Hurricane Harvey barrelled through Texas over the weekend and camped out over the Houston area, causing massive devastation. Tens of thousands are fleeing. Thousands more are trapped, their homes and cars underwater. The violence of this storm is unmaking lives, as sure as bullets and bombs do so in places like Iraq and Syria.
Ahmed Badr, founder of Narratio. Image via Narratio.org.
Most tragedies never fully disappear. They share your breath, your blood, and walk around the ridges of your ribcage when they can’t fall asleep.
Ahmed Badr was 8 years old when a bomb crashed through a window of his family’s home in Baghdad. It was a dud missile, meant to cause destruction, but not explode. It shattered a piece of his home, but it also shattered his entire life—forcing his family to leave their home, family, jobs, and everything they’d ever known.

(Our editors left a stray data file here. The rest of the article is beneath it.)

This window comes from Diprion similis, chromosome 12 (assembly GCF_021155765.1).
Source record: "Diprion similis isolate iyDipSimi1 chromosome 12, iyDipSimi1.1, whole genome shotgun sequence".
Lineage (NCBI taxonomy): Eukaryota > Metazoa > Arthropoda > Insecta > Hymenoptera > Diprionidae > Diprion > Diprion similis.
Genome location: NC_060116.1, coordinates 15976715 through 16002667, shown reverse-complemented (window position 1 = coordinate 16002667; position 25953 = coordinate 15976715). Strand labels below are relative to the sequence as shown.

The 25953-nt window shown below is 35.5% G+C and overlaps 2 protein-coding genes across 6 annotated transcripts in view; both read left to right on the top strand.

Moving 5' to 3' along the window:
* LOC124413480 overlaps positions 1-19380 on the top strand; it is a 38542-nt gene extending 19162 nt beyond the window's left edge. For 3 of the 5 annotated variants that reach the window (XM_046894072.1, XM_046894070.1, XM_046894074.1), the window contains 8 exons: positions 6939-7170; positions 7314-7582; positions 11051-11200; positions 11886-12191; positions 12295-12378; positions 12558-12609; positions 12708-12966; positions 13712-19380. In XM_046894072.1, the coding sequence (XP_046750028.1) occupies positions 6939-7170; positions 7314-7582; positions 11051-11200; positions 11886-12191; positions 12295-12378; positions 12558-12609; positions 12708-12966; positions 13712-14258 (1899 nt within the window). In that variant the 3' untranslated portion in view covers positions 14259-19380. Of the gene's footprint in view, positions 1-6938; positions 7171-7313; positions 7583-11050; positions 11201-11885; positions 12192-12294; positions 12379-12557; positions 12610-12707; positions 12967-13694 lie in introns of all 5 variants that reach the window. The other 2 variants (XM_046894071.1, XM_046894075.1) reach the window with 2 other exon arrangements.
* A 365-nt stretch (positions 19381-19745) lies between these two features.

Imagine your child saying ‘I’m thirsty,’ and having nothing to give them.
That’s the situation of many families in Mosul today. But it doesn’t have to be. You can provide a source of clean water for an entire neighborhood in as little as three days.
This story from PBS NewsHour is worth your time. Please take a few minutes to watch it starting at the 10-minute mark.
News coverage of the crisis in Iraq and Syria has been rare since the battle for Mosul officially ended. And when camera crews pack up and journalists move on to the next story, the world’s attention goes with them. It makes sense. Perception is reality, as they say, and it can seem like things must be ‘better’ in Iraq now that Mosul is free.